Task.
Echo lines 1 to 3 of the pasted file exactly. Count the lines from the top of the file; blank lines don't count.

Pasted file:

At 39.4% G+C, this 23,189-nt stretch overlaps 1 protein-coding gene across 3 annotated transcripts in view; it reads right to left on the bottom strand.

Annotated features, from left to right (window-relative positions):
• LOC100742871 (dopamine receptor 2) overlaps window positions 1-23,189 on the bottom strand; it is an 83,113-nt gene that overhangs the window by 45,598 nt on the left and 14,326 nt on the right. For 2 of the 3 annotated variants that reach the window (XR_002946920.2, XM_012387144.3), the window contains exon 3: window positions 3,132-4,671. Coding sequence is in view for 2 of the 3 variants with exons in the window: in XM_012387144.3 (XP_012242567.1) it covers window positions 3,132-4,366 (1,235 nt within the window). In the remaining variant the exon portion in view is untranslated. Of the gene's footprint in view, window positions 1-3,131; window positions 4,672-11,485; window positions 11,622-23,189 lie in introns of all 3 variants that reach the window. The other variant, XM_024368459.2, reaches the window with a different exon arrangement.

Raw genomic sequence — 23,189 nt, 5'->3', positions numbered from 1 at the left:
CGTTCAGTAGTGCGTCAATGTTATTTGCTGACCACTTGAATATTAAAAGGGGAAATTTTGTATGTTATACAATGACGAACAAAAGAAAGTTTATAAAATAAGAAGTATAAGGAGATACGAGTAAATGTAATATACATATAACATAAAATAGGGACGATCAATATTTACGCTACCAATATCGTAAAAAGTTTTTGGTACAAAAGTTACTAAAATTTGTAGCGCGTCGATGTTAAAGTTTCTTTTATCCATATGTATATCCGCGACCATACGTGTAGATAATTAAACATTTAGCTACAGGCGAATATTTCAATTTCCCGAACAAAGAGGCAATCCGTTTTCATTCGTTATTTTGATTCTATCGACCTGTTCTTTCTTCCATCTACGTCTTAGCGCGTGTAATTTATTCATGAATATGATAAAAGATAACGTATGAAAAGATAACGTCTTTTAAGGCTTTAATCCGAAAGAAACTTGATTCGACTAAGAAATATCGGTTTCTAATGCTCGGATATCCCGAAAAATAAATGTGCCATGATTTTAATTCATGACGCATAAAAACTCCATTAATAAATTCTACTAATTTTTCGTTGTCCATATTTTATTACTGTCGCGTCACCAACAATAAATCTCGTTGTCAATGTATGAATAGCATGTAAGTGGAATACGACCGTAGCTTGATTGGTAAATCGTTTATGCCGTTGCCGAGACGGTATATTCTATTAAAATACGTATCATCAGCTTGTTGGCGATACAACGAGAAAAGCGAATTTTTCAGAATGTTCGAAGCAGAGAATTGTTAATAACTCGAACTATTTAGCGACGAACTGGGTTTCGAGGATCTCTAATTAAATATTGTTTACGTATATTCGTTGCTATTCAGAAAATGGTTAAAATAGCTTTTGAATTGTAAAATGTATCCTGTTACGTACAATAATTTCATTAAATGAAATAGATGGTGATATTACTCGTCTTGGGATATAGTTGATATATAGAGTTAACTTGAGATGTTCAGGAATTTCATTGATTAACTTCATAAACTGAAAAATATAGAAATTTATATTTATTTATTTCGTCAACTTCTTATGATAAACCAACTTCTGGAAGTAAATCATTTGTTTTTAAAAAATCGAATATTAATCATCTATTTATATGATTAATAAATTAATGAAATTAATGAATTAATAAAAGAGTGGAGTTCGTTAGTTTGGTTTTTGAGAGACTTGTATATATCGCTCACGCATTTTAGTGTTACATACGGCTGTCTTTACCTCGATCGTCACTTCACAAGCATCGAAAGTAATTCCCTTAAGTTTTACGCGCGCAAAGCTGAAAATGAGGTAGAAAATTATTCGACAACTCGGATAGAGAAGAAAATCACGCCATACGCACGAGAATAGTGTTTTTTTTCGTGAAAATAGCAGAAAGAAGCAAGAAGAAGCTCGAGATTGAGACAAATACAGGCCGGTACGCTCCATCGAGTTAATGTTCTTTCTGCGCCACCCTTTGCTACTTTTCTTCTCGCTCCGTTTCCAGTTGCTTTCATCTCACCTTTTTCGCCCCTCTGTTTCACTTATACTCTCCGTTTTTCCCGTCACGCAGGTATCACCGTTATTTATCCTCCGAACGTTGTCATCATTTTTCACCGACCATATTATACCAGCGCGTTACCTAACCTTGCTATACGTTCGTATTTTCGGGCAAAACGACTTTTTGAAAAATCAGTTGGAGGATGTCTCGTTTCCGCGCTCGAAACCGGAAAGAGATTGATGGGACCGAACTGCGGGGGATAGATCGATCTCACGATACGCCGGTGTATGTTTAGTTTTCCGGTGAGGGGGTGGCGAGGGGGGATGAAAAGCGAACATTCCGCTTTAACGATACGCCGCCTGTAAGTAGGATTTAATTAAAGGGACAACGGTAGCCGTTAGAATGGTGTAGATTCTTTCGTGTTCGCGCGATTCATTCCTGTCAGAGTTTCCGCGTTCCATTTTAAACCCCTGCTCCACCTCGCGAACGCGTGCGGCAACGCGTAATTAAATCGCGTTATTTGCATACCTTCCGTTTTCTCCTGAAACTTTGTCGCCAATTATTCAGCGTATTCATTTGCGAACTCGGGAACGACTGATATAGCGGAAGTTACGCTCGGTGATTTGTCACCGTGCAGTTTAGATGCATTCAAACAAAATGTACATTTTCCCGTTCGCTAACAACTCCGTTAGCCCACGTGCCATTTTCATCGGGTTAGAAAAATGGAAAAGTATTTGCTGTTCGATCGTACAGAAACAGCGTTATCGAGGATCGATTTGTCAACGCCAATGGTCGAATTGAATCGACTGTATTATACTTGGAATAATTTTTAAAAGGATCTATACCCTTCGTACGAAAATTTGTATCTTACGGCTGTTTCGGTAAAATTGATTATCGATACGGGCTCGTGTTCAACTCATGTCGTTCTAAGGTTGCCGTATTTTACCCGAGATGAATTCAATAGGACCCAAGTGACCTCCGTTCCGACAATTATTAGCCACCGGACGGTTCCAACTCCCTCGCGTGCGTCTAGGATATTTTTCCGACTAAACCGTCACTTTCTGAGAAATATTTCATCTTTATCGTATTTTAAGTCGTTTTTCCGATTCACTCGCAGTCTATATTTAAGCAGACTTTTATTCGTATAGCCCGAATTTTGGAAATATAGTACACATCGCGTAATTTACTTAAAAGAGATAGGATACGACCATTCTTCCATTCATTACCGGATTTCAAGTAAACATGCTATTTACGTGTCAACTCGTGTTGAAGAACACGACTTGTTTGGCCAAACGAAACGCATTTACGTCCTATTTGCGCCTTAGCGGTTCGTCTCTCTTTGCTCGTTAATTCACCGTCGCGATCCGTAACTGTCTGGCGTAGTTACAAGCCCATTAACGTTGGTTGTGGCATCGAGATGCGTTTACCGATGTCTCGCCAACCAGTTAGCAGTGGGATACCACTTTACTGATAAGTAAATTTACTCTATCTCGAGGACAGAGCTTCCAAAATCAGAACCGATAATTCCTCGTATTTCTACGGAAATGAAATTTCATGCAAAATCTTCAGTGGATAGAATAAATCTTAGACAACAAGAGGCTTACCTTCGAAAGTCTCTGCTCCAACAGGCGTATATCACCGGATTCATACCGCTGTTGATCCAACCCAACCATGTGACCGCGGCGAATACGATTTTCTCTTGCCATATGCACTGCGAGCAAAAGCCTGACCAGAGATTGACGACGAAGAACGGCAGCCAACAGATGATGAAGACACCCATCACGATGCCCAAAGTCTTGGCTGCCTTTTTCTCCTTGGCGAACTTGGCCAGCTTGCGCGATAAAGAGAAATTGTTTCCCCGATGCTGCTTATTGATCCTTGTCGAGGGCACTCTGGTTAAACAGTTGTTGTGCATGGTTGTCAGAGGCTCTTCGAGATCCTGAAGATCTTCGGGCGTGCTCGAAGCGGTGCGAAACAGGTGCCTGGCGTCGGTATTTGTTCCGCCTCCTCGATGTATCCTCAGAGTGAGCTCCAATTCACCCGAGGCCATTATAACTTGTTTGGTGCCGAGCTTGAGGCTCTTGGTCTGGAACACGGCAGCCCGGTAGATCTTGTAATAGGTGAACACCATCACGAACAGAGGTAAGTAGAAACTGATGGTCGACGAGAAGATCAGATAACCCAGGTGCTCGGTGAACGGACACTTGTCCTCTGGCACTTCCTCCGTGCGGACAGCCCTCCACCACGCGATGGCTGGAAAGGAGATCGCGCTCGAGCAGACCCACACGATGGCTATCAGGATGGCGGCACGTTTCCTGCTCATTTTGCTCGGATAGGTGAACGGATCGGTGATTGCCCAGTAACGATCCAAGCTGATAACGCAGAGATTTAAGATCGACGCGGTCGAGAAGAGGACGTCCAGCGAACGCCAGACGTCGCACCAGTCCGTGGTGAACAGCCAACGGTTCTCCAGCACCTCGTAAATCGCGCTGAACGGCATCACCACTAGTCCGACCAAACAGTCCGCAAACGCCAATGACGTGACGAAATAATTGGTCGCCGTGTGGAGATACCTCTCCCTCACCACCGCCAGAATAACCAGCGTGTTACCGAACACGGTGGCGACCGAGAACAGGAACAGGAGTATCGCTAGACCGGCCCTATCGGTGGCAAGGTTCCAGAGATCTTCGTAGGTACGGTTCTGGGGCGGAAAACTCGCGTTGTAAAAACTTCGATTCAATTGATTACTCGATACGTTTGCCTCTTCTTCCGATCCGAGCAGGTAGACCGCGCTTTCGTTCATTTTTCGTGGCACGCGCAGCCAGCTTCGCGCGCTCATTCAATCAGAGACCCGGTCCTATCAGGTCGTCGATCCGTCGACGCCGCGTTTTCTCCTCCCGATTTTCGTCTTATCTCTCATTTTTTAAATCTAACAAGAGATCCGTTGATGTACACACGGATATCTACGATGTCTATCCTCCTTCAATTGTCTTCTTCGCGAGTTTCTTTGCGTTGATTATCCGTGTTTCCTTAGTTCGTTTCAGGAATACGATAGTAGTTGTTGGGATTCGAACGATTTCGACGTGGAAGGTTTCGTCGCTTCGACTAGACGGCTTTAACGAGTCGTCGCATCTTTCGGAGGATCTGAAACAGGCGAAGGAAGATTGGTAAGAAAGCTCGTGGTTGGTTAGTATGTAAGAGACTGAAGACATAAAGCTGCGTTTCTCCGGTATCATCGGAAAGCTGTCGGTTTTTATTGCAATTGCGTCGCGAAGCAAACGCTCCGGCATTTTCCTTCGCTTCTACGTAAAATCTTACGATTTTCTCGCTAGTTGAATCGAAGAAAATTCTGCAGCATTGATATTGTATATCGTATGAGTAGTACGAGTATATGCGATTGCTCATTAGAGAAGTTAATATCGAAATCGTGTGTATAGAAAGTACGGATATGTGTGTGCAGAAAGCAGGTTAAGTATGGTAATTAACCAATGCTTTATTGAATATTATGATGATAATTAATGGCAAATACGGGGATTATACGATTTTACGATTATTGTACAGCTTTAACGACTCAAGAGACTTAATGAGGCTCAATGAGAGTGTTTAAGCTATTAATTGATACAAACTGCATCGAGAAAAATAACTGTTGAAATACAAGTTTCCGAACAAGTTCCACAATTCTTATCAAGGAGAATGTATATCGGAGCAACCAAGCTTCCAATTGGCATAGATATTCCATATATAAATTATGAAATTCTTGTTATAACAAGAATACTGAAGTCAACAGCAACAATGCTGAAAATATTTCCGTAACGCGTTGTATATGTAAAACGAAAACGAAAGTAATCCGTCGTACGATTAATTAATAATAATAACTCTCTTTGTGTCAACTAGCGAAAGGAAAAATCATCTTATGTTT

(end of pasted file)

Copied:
At 39.4% G+C, this 23,189-nt stretch overlaps 1 protein-coding gene across 3 annotated transcripts in view; it reads right to left on the bottom strand.

Annotated features, from left to right (window-relative positions):
• LOC100742871 (dopamine receptor 2) overlaps window positions 1-23,189 on the bottom strand; it is an 83,113-nt gene that overhangs the window by 45,598 nt on the left and 14,326 nt on the right. For 2 of the 3 annotated variants that reach the window (XR_002946920.2, XM_012387144.3), the window contains exon 3: window positions 3,132-4,671. Coding sequence is in view for 2 of the 3 variants with exons in the window: in XM_012387144.3 (XP_012242567.1) it covers window positions 3,132-4,366 (1,235 nt within the window). In the remaining variant the exon portion in view is untranslated. Of the gene's footprint in view, window positions 1-3,131; window positions 4,672-11,485; window positions 11,622-23,189 lie in introns of all 3 variants that reach the window. The other variant, XM_024368459.2, reaches the window with a different exon arrangement.